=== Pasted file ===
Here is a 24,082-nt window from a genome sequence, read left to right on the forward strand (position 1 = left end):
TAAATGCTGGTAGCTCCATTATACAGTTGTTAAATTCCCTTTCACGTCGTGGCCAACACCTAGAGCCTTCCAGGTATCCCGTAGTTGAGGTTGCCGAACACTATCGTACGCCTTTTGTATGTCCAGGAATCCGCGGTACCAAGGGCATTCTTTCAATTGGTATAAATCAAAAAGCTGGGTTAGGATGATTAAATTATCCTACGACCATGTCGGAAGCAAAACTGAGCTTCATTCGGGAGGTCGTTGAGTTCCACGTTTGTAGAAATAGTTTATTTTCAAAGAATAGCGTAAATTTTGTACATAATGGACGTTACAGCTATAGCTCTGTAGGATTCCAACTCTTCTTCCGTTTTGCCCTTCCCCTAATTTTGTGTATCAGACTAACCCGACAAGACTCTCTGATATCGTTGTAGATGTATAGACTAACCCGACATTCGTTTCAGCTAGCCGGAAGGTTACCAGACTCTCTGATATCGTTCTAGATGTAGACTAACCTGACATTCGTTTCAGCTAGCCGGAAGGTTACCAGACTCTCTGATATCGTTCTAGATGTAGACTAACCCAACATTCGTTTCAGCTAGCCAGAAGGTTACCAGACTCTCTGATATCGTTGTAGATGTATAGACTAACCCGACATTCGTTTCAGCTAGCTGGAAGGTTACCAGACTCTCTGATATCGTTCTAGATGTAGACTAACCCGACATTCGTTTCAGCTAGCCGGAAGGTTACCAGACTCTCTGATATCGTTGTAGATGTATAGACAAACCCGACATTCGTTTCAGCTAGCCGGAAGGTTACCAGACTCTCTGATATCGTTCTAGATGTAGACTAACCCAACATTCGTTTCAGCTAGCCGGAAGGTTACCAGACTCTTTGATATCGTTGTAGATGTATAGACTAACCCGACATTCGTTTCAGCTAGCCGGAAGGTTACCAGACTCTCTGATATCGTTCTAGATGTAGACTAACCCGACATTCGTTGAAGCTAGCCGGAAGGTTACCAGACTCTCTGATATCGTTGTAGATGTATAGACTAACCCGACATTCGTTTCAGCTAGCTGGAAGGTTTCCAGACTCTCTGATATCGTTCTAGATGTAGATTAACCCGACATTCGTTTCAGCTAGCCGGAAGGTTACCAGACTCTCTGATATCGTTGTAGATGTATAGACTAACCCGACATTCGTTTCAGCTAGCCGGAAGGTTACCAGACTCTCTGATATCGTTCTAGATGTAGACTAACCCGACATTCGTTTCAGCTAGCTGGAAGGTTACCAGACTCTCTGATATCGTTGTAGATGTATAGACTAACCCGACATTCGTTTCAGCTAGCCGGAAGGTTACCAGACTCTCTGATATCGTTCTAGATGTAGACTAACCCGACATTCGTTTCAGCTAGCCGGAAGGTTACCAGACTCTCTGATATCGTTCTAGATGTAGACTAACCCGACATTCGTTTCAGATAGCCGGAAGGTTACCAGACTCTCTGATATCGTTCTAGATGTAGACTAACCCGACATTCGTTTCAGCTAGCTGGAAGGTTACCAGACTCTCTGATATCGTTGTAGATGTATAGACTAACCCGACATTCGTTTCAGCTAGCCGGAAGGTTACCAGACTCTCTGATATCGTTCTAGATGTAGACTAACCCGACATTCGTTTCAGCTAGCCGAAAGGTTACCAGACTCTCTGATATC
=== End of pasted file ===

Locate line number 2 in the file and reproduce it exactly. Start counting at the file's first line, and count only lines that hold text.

TAAATGCTGGTAGCTCCATTATACAGTTGTTAAATTCCCTTTCACGTCGTGGCCAACACCTAGAGCCTTCCAGGTATCCCGTAGTTGAGGTTGCCGAACACTATCGTACGCCTTTTGTATGTCCAGGAATCCGCGGTACCAAGGGCATTCTTTCAATTGGTATAAATCAAAAAGCTGGGTTAGGATGATTAAATTATCCTACGACCATGTCGGAAGCAAAACTGAGCTTCATTCGGGAGGTCGTTGAGTTCCACGTTTGTAGAAATAGTTTATTTTCAAAGAATAGCGTAAATTTTGTACATAATGGACGTTACAGCTATAGCTCTGTAGGATTCCAACTCTTCTTCCGTTTTGCCCTTCCCCTAATTTTGTGTATCAGACTAACCCGACAAGACTCTCTGATATCGTTGTAGATGTATAGACTAACCCGACATTCGTTTCAGCTAGCCGGAAGGTTACCAGACTCTCTGATATCGTTCTAGATGTAGACTAACCTGACATTCGTTTCAGCTAGCCGGAAGGTTACCAGACTCTCTGATATCGTTCTAGATGTAGACTAACCCAACATTCGTTTCAGCTAGCCAGAAGGTTACCAGACTCTCTGATATCGTTGTAGATGTATAGACTAACCCGACATTCGTTTCAGCTAGCTGGAAGGTTACCAGACTCTCTGATATCGTTCTAGATGTAGACTAACCCGACATTCGTTTCAGCTAGCCGGAAGGTTACCAGACTCTCTGATATCGTTGTAGATGTATAGACAAACCCGACATTCGTTTCAGCTAGCCGGAAGGTTACCAGACTCTCTGATATCGTTCTAGATGTAGACTAACCCAACATTCGTTTCAGCTAGCCGGAAGGTTACCAGACTCTTTGATATCGTTGTAGATGTATAGACTAACCCGACATTCGTTTCAGCTAGCCGGAAGGTTACCAGACTCTCTGATATCGTTCTAGATGTAGACTAACCCGACATTCGTTGAAGCTAGCCGGAAGGTTACCAGACTCTCTGATATCGTTGTAGATGTATAGACTAACCCGACATTCGTTTCAGCTAGCTGGAAGGTTTCCAGACTCTCTGATATCGTTCTAGATGTAGATTAACCCGACATTCGTTTCAGCTAGCCGGAAGGTTACCAGACTCTCTGATATCGTTGTAGATGTATAGACTAACCCGACATTCGTTTCAGCTAGCCGGAAGGTTACCAGACTCTCTGATATCGTTCTAGATGTAGACTAACCCGACATTCGTTTCAGCTAGCTGGAAGGTTACCAGACTCTCTGATATCGTTGTAGATGTATAGACTAACCCGACATTCGTTTCAGCTAGCCGGAAGGTTACCAGACTCTCTGATATCGTTCTAGATGTAGACTAACCCGACATTCGTTTCAGCTAGCCGGAAGGTTACCAGACTCTCTGATATCGTTCTAGATGTAGACTAACCCGACATTCGTTTCAGATAGCCGGAAGGTTACCAGACTCTCTGATATCGTTCTAGATGTAGACTAACCCGACATTCGTTTCAGCTAGCTGGAAGGTTACCAGACTCTCTGATATCGTTGTAGATGTATAGACTAACCCGACATTCGTTTCAGCTAGCCGGAAGGTTACCAGACTCTCTGATATCGTTCTAGATGTAGACTAACCCGACATTCGTTTCAGCTAGCCGAAAGGTTACCAGACTCTCTGATATC